Tuesday, March 15, 2011

"Japan’s Long Nuclear Disaster Film"

OXFORD, England — Peering at the post-tsunami devastation in Japan on miniature YouTube windows or video-streaming displays from Japanese news outlets provokes not only great empathy and concern, but an unmistakable feeling of déjà vu. As a scholar focusing on the place of nuclear energy in Japanese culture, I’ve seen more than my share of nuclear-themed monster movies from the ’50s onward, and the scenes of burning refineries, flattened cities, mobilized rescue teams and fleeing civilians recall some surreal highlights of the Japanese disaster film genre….

…read it all:
Japan’s Long Nuclear Disaster Film

…Ken le survivant, Akira, Neon Genesis Evangelion. L'apocalypse, quelle que soit sa forme, est un thème majeur du manga, cette bande dessinée nippone toujours très populaire et au dynamisme étonnant. Le spectre du tsunami, ou du tremblement de terre, apparaît dans de nombreuses séries, où elle peut servir de moteur de l'intrigue, de toile de fond pour une histoire à l'eau de rose, de terrain de jeu ou de point de départ lointain justifiant l'existence d'un monde post-apocalyptique.…

…read it all:
Le spectre de la catastrophe, omniprésent dans les mangas

Saturday, March 12, 2011

St. Peregrine

In Falconspace, the third novel in the 3-book series that The Concrete Jungle Book begins, a peregrine falcon is one of the main characters, so I was interested to learn today that St. Peregrine is the patron saint of cancer patients.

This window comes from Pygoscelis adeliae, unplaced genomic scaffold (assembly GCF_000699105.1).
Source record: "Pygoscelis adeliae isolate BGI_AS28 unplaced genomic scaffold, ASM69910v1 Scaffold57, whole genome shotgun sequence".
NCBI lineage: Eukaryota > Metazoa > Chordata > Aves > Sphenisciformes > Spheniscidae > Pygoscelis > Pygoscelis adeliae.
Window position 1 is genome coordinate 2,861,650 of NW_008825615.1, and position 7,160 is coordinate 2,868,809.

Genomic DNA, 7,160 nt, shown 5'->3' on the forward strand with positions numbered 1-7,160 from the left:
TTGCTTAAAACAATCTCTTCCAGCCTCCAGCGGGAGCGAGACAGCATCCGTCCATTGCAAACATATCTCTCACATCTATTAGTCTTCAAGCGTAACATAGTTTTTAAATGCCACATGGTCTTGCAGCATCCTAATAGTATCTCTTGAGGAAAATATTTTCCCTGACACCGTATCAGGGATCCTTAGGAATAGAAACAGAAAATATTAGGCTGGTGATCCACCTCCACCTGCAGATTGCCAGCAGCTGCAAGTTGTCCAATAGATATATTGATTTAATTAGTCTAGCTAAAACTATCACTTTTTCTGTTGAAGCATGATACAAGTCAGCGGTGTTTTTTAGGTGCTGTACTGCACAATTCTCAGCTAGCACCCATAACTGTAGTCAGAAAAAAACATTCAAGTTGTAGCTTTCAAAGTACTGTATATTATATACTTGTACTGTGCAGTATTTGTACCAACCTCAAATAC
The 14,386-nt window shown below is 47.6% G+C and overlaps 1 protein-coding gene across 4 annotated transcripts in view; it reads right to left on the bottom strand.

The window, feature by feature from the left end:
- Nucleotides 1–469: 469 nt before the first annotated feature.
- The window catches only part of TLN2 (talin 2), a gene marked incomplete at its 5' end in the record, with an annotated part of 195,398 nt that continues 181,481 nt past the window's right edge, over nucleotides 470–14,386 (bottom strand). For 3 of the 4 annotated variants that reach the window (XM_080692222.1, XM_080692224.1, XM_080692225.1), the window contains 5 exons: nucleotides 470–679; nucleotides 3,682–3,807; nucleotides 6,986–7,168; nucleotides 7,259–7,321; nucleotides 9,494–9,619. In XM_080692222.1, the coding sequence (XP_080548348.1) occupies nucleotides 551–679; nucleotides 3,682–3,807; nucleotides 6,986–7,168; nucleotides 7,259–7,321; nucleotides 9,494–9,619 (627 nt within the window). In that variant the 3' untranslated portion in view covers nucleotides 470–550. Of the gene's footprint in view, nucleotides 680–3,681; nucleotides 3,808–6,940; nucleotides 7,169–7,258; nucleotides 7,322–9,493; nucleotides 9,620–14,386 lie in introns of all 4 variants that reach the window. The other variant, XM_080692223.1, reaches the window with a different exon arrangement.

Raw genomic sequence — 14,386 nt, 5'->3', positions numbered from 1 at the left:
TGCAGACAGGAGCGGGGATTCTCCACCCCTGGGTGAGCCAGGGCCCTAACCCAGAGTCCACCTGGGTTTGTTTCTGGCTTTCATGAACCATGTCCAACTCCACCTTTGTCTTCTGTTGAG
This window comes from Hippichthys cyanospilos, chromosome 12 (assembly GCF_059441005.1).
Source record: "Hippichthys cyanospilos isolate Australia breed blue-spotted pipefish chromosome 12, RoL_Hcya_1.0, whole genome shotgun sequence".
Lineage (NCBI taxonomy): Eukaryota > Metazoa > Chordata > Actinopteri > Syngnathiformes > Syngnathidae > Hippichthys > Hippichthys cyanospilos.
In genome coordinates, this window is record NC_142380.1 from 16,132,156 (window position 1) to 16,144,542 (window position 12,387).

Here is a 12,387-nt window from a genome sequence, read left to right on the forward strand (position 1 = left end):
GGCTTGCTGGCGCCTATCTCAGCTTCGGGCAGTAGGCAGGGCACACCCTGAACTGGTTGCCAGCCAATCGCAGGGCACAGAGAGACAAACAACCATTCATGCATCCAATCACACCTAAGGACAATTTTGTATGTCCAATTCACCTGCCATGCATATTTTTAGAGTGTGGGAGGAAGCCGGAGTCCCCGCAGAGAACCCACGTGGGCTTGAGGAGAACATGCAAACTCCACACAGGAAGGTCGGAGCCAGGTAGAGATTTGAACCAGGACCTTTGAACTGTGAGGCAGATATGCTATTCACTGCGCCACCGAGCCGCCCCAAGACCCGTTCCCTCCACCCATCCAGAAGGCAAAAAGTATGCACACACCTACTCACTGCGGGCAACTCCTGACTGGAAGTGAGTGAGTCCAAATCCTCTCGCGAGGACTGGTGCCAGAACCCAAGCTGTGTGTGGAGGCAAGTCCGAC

St. Peregrine was born in 1260 at Forlì, Italy to an affluent family. He lived a comfortable life as a youth, and politically opposed the papacy.  After he experienced the forgiveness of St. Philip Benizi, he changed his life and joined the Servite order.  He was ordained a priest, and later returned to his home to establish a Servite community.  There he was widely known for his preaching, penances, and counsel in the confessional.  He was cured of cancer, after he received a vision of Christ on the cross reaching out His hand to touch his impaired limb.  He died in 1345 and was canonized in 1726.  He is the patron of cancer patients.